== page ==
The pathophysiology of long-recognized hematologic abnormalities in Ebolavirus (EBOV) disease is unknown. From limited human sampling (of peripheral blood), it has been postulated that emergency hematopoiesis plays a role in severe EBOV disease, but the bone marrow (BM) has not been systematically characterized in human disease or in nonhuman primate models. In a rhesus macaque model of fatal EBOV disease, 18 sternal BM samples exposed to the Kikwit strain of EBOV were compared to those from uninfected controls (n = 3). On IHC analysis, RNAscope in situ hybridization, transmission electron microscopy, and confocal microscopy, BM monocytes/macrophages and megakaryocytes were EBOV infected. EBOV exposure was associated with severe BM hypocellularity, including depletion of myeloid, erythroid, and megakaryocyte hematopoietic cells. These depletions were negatively correlated with cell proliferation (Ki67 expression) and were not associated with BM apoptosis during disease progression. In EBOV-infected rhesus macaques with terminal disease, BM showed marked hemophagocytosis, megakaryocyte emperipolesis, and the release of immature hematopoietic cells into the sinusoids. Collectively, these data demonstrate not only direct EBOV infection of BM monocytes/macrophages and megakaryocytes but also that disease progression is associated with hematopoietic failure, notably in peripheral cytopenia. These findings inform pathophysiologic unknowns and suggest a crucial role for BM dysfunction and/or failure, including emergency hematopoiesis, in the natural history of severe human disease.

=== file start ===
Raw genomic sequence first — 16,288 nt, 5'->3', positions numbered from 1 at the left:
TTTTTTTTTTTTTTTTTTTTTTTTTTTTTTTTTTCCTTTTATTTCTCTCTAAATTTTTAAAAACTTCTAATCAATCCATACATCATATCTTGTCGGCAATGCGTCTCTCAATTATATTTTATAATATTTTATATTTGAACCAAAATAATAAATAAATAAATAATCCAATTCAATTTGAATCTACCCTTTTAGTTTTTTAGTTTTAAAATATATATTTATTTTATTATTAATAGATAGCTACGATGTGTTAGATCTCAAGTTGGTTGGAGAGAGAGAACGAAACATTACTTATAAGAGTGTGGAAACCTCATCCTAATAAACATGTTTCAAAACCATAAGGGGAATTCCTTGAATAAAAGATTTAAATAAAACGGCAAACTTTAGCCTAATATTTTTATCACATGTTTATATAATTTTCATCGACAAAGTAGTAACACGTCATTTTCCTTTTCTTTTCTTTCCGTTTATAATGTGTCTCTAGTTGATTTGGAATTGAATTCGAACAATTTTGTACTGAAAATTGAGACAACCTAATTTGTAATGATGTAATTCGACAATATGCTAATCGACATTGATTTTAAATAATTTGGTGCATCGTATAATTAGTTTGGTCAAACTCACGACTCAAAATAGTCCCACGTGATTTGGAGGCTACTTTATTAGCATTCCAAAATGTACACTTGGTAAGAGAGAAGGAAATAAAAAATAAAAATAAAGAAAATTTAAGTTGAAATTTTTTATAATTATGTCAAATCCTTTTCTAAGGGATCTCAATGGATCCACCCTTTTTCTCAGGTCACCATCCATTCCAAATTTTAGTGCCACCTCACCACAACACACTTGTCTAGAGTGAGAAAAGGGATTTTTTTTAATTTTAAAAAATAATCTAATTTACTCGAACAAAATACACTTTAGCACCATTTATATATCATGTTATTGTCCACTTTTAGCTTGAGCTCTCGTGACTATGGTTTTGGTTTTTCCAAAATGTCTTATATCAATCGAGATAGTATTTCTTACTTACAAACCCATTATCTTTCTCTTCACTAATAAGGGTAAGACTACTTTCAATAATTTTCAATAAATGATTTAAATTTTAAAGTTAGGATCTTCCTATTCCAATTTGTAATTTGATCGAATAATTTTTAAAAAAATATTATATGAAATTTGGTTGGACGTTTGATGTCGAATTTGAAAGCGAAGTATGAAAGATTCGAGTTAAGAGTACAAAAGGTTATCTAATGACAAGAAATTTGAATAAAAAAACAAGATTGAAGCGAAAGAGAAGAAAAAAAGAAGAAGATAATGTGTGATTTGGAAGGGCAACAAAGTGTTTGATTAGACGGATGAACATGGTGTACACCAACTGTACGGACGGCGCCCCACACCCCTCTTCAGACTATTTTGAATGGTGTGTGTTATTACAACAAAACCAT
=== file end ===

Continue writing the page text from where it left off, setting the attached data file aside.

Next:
Copyright © 2023 American Society for Investigative Pathology. All rights reserved.